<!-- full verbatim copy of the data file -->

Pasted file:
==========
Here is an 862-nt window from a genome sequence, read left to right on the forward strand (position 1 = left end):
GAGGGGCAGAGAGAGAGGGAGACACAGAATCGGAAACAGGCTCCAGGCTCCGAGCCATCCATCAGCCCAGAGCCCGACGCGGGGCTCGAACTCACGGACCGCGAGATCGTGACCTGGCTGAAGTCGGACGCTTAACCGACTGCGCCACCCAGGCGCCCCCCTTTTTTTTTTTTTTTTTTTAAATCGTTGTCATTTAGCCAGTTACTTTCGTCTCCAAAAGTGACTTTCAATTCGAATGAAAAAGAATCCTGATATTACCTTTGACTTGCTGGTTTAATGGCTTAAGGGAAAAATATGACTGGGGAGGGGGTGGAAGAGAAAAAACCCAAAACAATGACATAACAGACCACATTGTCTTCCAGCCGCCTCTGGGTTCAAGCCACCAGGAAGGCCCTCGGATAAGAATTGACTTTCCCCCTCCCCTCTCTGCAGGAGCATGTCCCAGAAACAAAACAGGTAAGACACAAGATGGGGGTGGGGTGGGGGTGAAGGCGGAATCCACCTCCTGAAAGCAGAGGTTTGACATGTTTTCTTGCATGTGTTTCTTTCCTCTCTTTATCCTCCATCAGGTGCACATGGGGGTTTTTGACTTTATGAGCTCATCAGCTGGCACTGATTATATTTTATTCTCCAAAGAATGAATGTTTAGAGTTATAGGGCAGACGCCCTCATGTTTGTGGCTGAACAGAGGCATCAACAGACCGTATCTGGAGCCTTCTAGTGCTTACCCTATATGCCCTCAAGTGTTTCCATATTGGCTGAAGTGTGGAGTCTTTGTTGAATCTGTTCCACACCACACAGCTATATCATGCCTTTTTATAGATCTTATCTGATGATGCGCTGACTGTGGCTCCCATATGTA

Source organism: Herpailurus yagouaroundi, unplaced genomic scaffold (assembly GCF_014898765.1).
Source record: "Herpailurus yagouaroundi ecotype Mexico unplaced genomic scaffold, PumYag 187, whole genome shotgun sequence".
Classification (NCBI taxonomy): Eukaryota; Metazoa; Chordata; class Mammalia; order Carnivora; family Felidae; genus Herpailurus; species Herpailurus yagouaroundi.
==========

Here is an 862-nt window from a genome sequence, read left to right on the forward strand (position 1 = left end):
GAGGGGCAGAGAGAGAGGGAGACACAGAATCGGAAACAGGCTCCAGGCTCCGAGCCATCCATCAGCCCAGAGCCCGACGCGGGGCTCGAACTCACGGACCGCGAGATCGTGACCTGGCTGAAGTCGGACGCTTAACCGACTGCGCCACCCAGGCGCCCCCCTTTTTTTTTTTTTTTTTTTAAATCGTTGTCATTTAGCCAGTTACTTTCGTCTCCAAAAGTGACTTTCAATTCGAATGAAAAAGAATCCTGATATTACCTTTGACTTGCTGGTTTAATGGCTTAAGGGAAAAATATGACTGGGGAGGGGGTGGAAGAGAAAAAACCCAAAACAATGACATAACAGACCACATTGTCTTCCAGCCGCCTCTGGGTTCAAGCCACCAGGAAGGCCCTCGGATAAGAATTGACTTTCCCCCTCCCCTCTCTGCAGGAGCATGTCCCAGAAACAAAACAGGTAAGACACAAGATGGGGGTGGGGTGGGGGTGAAGGCGGAATCCACCTCCTGAAAGCAGAGGTTTGACATGTTTTCTTGCATGTGTTTCTTTCCTCTCTTTATCCTCCATCAGGTGCACATGGGGGTTTTTGACTTTATGAGCTCATCAGCTGGCACTGATTATATTTTATTCTCCAAAGAATGAATGTTTAGAGTTATAGGGCAGACGCCCTCATGTTTGTGGCTGAACAGAGGCATCAACAGACCGTATCTGGAGCCTTCTAGTGCTTACCCTATATGCCCTCAAGTGTTTCCATATTGGCTGAAGTGTGGAGTCTTTGTTGAATCTGTTCCACACCACACAGCTATATCATGCCTTTTTATAGATCTTATCTGATGATGCGCTGACTGTGGCTCCCATATGTA

Source organism: Herpailurus yagouaroundi, unplaced genomic scaffold (assembly GCF_014898765.1).
Source record: "Herpailurus yagouaroundi ecotype Mexico unplaced genomic scaffold, PumYag 187, whole genome shotgun sequence".
Classification (NCBI taxonomy): Eukaryota; Metazoa; Chordata; class Mammalia; order Carnivora; family Felidae; genus Herpailurus; species Herpailurus yagouaroundi.